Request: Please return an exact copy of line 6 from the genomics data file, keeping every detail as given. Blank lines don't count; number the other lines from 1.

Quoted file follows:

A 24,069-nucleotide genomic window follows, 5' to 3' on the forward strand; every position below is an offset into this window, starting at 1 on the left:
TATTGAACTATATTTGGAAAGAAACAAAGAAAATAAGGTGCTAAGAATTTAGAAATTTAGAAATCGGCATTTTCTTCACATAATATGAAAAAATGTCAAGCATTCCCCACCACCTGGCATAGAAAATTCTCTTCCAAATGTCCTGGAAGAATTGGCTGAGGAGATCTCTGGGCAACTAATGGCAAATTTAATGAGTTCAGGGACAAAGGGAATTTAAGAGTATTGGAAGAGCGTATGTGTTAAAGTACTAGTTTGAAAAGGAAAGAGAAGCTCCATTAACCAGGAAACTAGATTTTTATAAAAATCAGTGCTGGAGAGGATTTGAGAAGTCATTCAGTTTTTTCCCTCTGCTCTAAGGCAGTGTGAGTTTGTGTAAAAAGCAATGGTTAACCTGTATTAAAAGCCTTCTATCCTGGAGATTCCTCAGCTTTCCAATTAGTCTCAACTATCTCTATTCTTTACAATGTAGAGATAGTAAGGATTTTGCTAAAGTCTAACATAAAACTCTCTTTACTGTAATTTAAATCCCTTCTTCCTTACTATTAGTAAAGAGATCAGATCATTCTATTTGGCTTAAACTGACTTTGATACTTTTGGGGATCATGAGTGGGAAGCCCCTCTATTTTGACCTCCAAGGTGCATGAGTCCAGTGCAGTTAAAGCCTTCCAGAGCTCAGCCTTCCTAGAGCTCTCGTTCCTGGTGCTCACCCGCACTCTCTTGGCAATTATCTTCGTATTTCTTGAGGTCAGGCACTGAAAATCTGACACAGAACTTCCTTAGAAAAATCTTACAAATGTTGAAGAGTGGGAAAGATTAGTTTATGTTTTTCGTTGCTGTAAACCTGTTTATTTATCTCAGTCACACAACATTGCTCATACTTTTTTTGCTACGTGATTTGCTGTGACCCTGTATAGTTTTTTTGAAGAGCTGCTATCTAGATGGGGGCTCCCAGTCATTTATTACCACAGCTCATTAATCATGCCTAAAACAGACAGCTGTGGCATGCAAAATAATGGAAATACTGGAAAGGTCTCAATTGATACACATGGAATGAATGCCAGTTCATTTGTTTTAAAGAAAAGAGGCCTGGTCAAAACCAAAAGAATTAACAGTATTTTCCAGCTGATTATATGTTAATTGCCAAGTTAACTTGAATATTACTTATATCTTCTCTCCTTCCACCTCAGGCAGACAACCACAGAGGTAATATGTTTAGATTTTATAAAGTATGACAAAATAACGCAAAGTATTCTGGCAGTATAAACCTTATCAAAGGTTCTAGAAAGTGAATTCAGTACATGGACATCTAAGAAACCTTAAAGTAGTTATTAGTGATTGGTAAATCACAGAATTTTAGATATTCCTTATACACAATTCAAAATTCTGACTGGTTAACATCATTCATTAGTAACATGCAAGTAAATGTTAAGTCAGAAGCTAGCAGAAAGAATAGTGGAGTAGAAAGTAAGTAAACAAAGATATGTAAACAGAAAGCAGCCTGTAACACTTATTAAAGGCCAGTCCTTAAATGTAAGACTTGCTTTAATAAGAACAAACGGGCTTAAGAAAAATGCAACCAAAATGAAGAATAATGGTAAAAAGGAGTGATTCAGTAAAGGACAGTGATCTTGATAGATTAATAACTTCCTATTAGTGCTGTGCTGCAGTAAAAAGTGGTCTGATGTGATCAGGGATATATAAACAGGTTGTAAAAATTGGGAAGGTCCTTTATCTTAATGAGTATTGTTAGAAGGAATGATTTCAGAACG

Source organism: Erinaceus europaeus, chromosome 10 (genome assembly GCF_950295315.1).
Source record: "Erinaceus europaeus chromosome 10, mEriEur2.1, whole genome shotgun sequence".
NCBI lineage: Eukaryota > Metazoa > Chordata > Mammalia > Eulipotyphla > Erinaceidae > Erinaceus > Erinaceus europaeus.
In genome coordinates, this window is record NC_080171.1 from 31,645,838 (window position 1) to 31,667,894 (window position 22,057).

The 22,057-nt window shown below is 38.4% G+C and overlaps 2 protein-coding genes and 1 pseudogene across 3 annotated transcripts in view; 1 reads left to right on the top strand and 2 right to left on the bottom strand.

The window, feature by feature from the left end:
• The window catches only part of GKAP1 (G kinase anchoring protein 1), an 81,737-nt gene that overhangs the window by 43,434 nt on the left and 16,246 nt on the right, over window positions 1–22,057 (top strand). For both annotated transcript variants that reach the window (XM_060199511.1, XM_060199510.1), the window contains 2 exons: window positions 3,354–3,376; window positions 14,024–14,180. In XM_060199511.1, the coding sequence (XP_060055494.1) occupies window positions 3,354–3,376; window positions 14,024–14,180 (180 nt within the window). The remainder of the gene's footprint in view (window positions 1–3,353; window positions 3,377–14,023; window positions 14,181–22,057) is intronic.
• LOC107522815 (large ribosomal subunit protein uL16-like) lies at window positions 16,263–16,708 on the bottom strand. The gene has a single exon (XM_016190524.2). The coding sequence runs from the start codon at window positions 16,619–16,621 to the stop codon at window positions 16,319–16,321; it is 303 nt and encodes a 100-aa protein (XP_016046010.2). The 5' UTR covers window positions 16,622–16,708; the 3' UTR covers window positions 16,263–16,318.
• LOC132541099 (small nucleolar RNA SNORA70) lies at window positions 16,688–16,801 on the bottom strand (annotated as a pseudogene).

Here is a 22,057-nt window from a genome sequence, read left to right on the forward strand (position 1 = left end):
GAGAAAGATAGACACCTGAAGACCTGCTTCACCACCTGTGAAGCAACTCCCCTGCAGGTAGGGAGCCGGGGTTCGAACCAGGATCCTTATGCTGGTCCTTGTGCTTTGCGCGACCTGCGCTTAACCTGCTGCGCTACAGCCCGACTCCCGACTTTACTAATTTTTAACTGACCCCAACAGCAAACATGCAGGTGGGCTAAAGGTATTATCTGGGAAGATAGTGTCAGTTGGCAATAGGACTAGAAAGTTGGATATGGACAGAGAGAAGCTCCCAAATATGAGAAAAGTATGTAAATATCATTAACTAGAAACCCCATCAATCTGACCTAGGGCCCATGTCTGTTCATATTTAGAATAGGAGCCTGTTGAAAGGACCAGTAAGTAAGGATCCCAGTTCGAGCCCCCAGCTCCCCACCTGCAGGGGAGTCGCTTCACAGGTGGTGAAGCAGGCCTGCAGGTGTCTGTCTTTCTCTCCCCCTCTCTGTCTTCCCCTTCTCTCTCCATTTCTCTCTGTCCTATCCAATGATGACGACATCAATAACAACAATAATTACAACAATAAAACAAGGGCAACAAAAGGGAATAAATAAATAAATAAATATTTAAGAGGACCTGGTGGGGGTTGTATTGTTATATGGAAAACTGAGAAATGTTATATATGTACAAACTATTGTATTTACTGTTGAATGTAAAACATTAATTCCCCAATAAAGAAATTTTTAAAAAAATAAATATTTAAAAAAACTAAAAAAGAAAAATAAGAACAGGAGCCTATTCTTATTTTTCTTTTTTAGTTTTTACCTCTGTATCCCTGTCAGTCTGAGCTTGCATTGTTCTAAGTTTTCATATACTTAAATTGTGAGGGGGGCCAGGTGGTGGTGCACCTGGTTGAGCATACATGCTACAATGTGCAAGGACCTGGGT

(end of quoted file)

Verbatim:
In genome coordinates, this window is record NC_080171.1 from 31,645,838 (window position 1) to 31,667,894 (window position 22,057).